Trump To End Diversity Visa Lottery Program

U.S. President Donald Trump
U.S. President Donald Trump (Photo: Drew Angerer/Getty Images)

Sayfullo Habibullaevic Saipov, originally from Uzbekistan, entered the United States after winning the “Diversity Visa Lottery,” a genuine U.S. government program which awards green cards randomly. Applicants from around the world apply each year to the system, which awards around 50,000 green cards in a lottery to lucky winners.

Saipov, the terrorist who killed eight, was one such winner.

The program has awarded around one million green cards since it was introduced in 1990. Now Trump wants to end it and replace it with a merit-based system which uses points. “We are fighting hard for Merit Based immigration, no more Democrat Lottery Systems. We must get MUCH tougher (and smarter),” the President tweeted.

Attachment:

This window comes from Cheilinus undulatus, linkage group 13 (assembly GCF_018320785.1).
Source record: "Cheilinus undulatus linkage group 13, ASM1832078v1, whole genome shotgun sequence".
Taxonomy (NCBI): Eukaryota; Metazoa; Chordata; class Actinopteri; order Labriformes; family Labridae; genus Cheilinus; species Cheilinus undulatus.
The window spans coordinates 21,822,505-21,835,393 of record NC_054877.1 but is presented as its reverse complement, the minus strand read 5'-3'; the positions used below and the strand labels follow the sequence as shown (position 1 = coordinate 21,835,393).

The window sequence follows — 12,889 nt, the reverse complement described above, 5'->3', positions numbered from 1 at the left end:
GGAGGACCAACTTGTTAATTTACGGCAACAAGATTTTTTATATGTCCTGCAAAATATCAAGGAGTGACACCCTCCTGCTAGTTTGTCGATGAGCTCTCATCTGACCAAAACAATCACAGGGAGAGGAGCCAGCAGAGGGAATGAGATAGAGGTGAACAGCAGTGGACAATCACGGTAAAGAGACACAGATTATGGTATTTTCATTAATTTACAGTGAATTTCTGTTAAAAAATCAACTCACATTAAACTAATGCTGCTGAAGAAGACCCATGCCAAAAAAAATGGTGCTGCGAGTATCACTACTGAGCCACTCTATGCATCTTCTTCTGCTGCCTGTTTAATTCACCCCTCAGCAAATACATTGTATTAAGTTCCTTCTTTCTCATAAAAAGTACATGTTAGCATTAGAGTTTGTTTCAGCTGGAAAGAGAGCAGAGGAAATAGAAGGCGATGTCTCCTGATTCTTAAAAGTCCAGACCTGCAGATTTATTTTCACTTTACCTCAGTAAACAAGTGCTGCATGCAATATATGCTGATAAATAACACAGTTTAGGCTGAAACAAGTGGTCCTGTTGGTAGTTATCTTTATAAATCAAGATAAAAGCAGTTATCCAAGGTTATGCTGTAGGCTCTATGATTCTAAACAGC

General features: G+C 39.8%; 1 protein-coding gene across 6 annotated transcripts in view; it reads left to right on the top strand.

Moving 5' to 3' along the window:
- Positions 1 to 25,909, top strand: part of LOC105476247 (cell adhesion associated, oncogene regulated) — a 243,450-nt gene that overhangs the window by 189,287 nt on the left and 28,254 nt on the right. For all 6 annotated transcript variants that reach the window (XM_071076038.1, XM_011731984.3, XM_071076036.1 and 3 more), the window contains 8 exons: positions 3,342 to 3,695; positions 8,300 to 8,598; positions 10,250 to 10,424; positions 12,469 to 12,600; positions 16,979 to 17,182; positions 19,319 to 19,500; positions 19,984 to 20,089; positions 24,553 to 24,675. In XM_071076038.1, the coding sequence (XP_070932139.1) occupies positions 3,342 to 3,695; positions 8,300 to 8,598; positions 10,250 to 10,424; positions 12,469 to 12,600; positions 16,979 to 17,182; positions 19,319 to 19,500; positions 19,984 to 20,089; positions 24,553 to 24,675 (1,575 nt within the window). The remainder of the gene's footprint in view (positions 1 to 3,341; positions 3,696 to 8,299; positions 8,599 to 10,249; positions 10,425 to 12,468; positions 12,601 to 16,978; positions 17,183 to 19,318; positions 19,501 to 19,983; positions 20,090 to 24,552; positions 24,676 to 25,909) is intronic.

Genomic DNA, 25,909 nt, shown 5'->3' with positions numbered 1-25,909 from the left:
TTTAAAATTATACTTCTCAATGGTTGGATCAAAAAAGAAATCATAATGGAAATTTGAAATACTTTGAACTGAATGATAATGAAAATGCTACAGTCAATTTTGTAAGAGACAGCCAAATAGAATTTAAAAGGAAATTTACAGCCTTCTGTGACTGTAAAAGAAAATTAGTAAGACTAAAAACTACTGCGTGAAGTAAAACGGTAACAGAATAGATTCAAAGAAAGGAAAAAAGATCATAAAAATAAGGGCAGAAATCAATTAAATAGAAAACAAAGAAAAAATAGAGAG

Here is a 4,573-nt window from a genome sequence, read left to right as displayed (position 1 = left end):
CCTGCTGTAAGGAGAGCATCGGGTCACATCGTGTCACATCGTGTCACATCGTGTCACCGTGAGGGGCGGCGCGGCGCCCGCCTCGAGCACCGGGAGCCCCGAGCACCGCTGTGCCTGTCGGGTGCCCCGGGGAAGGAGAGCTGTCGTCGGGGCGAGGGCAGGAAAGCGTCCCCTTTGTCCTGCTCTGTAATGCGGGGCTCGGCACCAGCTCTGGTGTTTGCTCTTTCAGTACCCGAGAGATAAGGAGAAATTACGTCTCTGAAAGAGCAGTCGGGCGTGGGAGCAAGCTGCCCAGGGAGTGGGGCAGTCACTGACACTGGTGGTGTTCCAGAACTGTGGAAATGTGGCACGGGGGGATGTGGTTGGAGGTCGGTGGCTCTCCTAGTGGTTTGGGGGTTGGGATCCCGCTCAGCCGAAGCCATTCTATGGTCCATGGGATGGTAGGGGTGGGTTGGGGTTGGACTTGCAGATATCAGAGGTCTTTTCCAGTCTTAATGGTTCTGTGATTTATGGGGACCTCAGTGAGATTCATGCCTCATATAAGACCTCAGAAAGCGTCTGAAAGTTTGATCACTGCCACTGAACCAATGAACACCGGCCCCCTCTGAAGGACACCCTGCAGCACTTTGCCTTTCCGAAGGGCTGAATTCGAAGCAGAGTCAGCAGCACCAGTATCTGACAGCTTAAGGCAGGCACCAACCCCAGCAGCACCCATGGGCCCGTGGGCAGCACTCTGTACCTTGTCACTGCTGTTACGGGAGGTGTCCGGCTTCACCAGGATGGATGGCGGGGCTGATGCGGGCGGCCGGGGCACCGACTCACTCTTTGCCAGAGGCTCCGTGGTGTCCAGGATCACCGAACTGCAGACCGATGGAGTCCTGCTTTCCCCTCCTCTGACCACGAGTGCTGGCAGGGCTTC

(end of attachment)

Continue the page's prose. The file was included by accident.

Saipov came into America using the system in 2010. He moved to Tampa, Florida and then later to New Jersey. But he didn’t come alone.

“This man that came in – or whatever you want to call him – brought in, with him, other people,” President Trump said in a discussion about immigration policy. “And he was a point, he was the point of contact – the primary point of contact for, and this is preliminarily – 23 people that came in, or potentially came in with him. And that’s not acceptable.”

Trump was referring to the process known as “chain migration, which the president has previously spoken out against. Under chain migration, an immigrant to the U.S. can sponsor relatives in their home country to immigrate to the U.S. Once in the U.S., those relatives can sponsor other relatives.

Two of those men who immigrated on Saipov’s “chain” were recorded on the government’s Counterterrorism and Criminal Exploitation Unit’s list after entering the U.S. from “threat countries,” overstaying their tourist visas and vanishing, a federal official told ABC News. Saipov was interviewed by federal agents about their cases in 2015.

“A lottery is a crazy way to run an immigration system,” said Steve Yale-Loehr, a professor of immigration law at Cornell Law School, told The New York Times. “No other country selects immigrants based on a lottery.”

 

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